I couldn’t declare anyone the clear winner of last Tuesday’s Democratic debate, but I was sure of one thing: that the strong performance of Hillary Clinton and Senator Bernie Sanders (as well as former Maryland governor Martin O’Malley) should convince Vice President Joe Biden that there was no obvious opening for him to run for president.
Clinton, I wrote, “proved that the Democrats don’t need a (white) man on a white horse to come in and save them from her candidacy.” Meanwhile, “Sanders proved the party, and the nation, has a real choice–between a center-left reformer and a (peaceful) left-wing revolutionary.”
Apparently, I was wrong. If you believe reports from reputable mainstream media outlets this weekend, Biden was far less impressed by the debate than I was. Several trustworthy reporters say he’s still mulling a run. “Biden’s view of the debate,” Dan Balz wrote in The Washington Post, “confirmed that Clinton’s current competition is subpar at best.” CBS News adds that Biden “will not be bullied” by the Clinton campaign—chair John Podesta suggested last week it’s time for Biden to make a decision—and may not get in, if he does, until next month. On Monday morning, NBC’s Kristen Welker and CNBC’s John Harwood both reported that the vice president will decide in the next 48 hours.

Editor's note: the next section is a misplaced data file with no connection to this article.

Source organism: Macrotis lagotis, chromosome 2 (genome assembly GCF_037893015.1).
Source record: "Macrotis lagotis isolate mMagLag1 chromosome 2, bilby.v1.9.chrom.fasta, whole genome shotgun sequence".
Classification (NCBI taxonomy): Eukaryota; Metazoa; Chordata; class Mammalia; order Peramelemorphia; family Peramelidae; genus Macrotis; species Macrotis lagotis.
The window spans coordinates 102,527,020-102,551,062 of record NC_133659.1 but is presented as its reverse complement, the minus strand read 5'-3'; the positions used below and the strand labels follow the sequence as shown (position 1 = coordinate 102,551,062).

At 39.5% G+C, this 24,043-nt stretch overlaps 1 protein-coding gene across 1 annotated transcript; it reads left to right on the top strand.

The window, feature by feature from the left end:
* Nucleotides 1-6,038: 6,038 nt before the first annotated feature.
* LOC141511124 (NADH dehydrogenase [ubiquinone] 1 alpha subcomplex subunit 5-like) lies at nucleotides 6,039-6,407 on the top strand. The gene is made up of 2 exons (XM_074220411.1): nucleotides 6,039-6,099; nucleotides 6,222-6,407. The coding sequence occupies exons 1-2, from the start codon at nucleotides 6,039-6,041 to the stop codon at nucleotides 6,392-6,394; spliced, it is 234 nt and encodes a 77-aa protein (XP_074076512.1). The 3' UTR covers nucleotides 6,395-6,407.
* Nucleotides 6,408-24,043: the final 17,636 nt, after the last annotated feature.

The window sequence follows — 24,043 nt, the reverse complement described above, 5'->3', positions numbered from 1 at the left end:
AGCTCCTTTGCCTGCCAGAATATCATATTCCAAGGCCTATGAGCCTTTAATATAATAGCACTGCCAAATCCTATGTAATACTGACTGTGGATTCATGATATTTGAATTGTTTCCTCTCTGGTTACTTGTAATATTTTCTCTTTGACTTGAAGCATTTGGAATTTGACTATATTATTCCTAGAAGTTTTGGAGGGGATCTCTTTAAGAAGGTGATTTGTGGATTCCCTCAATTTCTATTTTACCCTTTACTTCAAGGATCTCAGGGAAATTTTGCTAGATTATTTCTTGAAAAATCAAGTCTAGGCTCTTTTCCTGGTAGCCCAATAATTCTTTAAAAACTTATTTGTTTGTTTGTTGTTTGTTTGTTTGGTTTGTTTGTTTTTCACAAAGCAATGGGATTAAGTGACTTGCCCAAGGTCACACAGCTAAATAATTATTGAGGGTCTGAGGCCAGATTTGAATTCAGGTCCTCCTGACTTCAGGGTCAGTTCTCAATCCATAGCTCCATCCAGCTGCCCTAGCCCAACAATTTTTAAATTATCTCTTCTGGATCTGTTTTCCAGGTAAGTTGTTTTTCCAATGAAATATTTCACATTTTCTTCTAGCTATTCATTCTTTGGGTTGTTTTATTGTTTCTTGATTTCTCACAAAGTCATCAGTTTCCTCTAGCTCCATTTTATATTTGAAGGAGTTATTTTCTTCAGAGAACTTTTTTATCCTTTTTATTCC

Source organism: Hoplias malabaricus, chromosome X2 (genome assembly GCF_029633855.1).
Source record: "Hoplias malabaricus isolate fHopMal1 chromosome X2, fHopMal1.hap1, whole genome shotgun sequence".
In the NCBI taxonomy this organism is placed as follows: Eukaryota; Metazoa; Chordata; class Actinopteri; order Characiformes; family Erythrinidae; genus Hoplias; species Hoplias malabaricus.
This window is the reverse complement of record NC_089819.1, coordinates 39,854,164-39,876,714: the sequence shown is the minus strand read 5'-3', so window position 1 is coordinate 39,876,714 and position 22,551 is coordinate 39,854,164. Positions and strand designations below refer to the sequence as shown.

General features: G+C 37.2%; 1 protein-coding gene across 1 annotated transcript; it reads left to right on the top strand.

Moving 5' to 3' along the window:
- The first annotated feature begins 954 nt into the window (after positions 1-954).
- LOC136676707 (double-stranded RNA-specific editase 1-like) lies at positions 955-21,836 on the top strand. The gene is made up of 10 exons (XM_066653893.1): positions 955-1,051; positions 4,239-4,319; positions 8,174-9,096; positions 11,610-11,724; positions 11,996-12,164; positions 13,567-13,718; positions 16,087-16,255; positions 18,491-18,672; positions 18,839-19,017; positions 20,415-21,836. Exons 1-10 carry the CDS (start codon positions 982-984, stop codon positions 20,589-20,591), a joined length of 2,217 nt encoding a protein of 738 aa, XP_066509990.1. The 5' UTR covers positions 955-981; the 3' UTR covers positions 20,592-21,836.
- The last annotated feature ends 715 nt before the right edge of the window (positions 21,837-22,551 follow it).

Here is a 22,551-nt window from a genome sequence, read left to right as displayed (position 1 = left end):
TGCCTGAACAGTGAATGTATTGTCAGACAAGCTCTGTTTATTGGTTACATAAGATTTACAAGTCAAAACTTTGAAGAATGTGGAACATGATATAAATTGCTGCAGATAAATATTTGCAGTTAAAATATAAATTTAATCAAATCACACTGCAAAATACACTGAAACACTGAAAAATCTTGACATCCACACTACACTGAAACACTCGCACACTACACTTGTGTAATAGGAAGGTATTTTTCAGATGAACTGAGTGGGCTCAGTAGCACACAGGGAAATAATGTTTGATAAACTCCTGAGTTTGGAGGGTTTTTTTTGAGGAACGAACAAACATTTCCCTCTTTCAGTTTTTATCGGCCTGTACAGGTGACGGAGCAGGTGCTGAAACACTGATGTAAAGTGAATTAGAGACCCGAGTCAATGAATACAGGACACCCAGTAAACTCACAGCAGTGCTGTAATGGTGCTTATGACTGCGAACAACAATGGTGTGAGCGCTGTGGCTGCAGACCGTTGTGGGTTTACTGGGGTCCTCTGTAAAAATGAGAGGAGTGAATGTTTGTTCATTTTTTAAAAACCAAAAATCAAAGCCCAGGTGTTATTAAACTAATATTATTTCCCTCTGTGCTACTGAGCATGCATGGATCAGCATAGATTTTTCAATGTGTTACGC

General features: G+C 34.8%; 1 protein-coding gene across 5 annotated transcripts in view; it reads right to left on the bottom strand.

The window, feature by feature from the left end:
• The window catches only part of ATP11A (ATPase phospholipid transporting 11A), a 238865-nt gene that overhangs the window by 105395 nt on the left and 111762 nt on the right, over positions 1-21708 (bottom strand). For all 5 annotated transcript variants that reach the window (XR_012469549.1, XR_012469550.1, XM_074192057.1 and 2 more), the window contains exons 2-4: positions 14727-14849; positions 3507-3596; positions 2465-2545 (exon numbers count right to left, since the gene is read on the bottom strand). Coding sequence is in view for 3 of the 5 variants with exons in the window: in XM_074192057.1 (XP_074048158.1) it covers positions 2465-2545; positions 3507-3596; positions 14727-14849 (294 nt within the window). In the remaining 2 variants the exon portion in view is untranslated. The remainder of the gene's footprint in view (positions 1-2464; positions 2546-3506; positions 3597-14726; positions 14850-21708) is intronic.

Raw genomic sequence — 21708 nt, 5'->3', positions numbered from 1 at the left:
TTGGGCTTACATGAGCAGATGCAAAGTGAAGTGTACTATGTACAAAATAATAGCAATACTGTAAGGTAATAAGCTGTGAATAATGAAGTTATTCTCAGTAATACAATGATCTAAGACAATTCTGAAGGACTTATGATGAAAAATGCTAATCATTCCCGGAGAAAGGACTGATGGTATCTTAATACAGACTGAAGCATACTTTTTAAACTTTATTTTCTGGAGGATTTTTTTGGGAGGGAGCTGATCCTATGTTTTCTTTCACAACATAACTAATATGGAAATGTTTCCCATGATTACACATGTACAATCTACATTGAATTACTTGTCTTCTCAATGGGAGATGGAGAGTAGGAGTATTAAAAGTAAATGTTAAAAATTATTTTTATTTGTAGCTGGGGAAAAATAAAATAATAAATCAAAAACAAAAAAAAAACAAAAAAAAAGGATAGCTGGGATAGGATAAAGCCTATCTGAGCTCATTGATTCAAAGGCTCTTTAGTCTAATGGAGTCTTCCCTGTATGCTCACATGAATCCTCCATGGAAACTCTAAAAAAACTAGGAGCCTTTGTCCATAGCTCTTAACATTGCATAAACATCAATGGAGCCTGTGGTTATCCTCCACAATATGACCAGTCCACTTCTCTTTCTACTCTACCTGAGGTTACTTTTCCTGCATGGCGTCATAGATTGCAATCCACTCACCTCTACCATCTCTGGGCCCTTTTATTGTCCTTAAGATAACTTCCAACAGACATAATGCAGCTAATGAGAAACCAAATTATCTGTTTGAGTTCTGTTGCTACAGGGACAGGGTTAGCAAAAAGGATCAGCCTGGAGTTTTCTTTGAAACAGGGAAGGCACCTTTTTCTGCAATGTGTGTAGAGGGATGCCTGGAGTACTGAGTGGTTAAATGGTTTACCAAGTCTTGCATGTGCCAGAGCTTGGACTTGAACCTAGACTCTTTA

So far pundits have depicted Biden’s potential candidacy as a verdict on Clinton’s campaign: that her e-mail woes have weakened her and rendered her less trustworthy, and that the country would be better served by, in Maureen Dowd’s damning words, “Biden values,” as opposed to Clinton values. But as the vice president keeps the summer rumors sizzling into the middle of the fall, increasingly his plans also look like a referendum on her opposition, particularly Bernie Sanders.
That’s despite the fact that Sanders has outperformed everyone’s expectations, including perhaps his own. He’s way ahead in New Hampshire, and just behind Clinton in Iowa. Polls show him defeating every leading Republican in a head-to-head race (though such polls aren’t worth much this far out). He’s drawing record-breaking crowds, and raising issues, like free college and Social Security expansion, that the campaign might have neglected without him. The CNN debate drew almost 16 million viewers, by far the most in Democratic debate history. There’s already a high intensity of interest in the Clinton-Sanders race.